On Borrowed Sisterhood

I am finding it difficult to express with words my feelings and thoughts on the subject of sisterhood. Where does one start when one is uncertain? One step at a time? A sprint? Of sisterhood, who is even invited? To this I owe my current trouble and my current reverence. I often wonder just how I am fortunate enough to be immersed in the ideals of sisterhood and yet completely unattached in the identity of such, a man who finds friendship amongst his own brethren to be limited by the confines of suburbia let alone the virtue of its own consequence?

Sure, a brotherhood may exist, but only for the sake of itself, there is no societal excellence to behold nor a moral high ground to uphold. We can talk of sports, weather, if we’re lucky politics and humor, but what of literature and art, its cultural significance and majesty? What about hurt? What about happiness? There is no passion in the masculine dogmas of a nation to which I was born into, at least none to which I am acquainted with. So how then is a man who unburdens himself of the frivolity of male bonding able to earn trust among the sisterhood? Have I not sold-out the brotherhood? How can I be trusted not to do the same to my band of sisters? A twist of fate or perhaps the generosity afforded to me as a result of having an older sister?

It is conceivable in a sense to entertain the idea of a borrowed sisterhood, and in it, the opportunity of kinship and repentance. Kinship in matters of soul and spirit, for the rewards of empathic conversation never elude my sisters. There is a comfort in compassion that I have taken solace in many times. I believe I find such solace in the integrity and grace that seems to be inherited from sister to sister, for no woman knows the implications of history and abandons compassion toward the future. When I speak of comfort it is also in the forward thinking of sisterhood that I find it, like any group affected by oppression, they know that the only way to reconcile the past is to move forward, to not make amends but to change behaviors and thoughts, to shift the zeitgeist. There is freedom in moving beyond our past and designing our future. The earthly dogmas, national traditions and prides, these identities do not matter so much to the sisterhood as they do to the brotherhood. Perhaps the vulnerability in not caring is the opportunity of such kinship. Is this not the definition of integrity, an authenticity born of compassion with a disregard for self-important persuasions, in it a kindness extended that affords me a sort of repentance, or at least a chance at it.

I have observed a few years of life by now, enough to realize that the ease, comfort and honesty which we can call my admission to this borrowed sisterhood has without a doubt been imparted from the benefit of an older sister and an ever-present mother. From them I have learned what it is to be a person led by heart and spirit but still I wonder how I am deserving of such graciousness of this sisterhood in my failures to not mind my ego as often as I could? Is this where I am allotted my chance at repentance? To make up for my shortcomings as a younger brother as a son? I’ve to thank my mother and sister for my upbringing, for raising me and valuing me the way they value each other, not only as a family, but also as a larger consciousness of sisterhood which I was not born into but I was brought into by their graces. I too cannot reconcile the past, but to set aside my pride and trade my ego for my authenticity, I can take this borrowed sisterhood as a means to be a better friend, ally and brother.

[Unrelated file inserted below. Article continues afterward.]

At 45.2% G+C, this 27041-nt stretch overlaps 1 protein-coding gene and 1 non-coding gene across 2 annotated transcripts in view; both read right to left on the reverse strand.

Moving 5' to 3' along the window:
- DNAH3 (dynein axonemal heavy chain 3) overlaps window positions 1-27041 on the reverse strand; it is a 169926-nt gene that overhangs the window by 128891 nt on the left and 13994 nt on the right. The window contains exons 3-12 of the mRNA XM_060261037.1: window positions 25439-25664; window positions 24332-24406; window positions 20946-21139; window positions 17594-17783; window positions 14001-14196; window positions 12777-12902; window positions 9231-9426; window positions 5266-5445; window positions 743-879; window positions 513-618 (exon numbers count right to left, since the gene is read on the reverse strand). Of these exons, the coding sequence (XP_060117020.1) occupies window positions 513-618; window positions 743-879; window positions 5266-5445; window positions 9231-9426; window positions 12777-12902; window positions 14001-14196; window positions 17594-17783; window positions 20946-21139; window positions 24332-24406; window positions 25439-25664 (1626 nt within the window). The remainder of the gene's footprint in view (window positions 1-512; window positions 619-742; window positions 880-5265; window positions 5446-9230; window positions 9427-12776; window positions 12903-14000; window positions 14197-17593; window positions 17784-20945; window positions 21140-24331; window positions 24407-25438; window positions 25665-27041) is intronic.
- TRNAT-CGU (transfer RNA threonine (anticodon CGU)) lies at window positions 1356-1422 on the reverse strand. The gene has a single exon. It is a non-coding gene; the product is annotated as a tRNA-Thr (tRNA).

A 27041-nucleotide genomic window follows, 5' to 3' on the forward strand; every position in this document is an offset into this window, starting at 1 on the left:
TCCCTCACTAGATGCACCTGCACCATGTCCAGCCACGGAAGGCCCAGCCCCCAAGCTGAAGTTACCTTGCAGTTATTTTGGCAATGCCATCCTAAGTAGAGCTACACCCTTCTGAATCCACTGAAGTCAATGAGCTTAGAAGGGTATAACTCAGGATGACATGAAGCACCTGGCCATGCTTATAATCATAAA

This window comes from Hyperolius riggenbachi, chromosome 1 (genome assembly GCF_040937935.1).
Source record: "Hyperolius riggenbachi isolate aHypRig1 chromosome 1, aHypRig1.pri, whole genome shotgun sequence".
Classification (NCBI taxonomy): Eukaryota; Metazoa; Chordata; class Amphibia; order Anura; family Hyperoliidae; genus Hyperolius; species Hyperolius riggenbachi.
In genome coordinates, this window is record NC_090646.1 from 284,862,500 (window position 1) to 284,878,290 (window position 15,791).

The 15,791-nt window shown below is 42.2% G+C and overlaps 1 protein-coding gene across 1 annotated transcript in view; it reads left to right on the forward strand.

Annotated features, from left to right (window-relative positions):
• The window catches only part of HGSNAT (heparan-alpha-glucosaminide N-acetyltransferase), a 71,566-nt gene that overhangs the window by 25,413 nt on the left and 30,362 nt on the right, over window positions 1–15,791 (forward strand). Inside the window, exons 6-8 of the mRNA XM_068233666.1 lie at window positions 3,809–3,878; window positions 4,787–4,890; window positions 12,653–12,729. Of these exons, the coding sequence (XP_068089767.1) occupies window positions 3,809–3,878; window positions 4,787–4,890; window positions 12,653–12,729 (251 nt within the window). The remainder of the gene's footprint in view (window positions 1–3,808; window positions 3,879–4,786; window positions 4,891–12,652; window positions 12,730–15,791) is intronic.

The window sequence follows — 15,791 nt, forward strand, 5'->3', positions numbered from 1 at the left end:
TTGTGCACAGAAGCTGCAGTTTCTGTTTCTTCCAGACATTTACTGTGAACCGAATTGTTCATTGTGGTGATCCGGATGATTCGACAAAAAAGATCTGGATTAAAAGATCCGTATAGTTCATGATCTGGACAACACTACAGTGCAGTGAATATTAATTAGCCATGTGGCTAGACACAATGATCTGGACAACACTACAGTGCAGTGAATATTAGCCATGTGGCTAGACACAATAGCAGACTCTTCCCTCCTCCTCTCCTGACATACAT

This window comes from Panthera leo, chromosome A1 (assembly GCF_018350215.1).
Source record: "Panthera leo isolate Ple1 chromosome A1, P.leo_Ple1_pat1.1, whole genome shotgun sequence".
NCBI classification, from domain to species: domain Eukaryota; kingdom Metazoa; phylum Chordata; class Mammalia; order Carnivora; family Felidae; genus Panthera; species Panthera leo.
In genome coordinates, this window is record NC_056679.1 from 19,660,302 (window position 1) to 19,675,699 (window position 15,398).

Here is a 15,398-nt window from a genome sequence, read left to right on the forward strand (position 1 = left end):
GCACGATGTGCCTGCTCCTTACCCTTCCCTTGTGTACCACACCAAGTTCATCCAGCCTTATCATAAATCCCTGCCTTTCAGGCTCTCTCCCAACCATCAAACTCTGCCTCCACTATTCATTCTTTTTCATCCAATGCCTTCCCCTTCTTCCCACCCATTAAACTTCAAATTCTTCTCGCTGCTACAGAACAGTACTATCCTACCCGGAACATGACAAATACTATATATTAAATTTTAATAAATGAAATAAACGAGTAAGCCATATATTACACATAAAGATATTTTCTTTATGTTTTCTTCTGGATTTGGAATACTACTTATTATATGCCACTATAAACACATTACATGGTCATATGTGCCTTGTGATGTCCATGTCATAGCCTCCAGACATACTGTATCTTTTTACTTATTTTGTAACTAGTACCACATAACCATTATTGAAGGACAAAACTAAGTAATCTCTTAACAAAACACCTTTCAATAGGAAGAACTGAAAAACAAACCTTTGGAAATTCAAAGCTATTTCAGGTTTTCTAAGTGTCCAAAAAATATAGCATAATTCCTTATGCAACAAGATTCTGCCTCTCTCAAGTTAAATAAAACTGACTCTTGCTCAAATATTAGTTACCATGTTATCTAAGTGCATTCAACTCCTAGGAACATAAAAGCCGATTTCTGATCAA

This sisterhood has brought me kindness, purpose, empathy, compassion, kinship and beyond, but I have borrowed this privilege, it is a gift but I cannot claim its identity for if I am to be authentic to my own self then I must for the meantime be my own agency. I learned early on that there is no honorable brotherhood to identify with for we have historical shortcomings that must be acknowledged before a brotherhood can exist worthy of walking alongside the sisterhood. As a society we mustn’t lay claim to these archaic patriarchal traditions, they have been pillars of chaos to which we have built our history upon, both personal and of the world. I cannot promise a society, but I can promise to work towards shifting behaviors and ideologies within my reach, within my community in order to share the graciousness and goodness of borrowed sisterhood bestowed upon me to one day enjoy an equal and just existence.

3 thoughts on “On Borrowed Sisterhood

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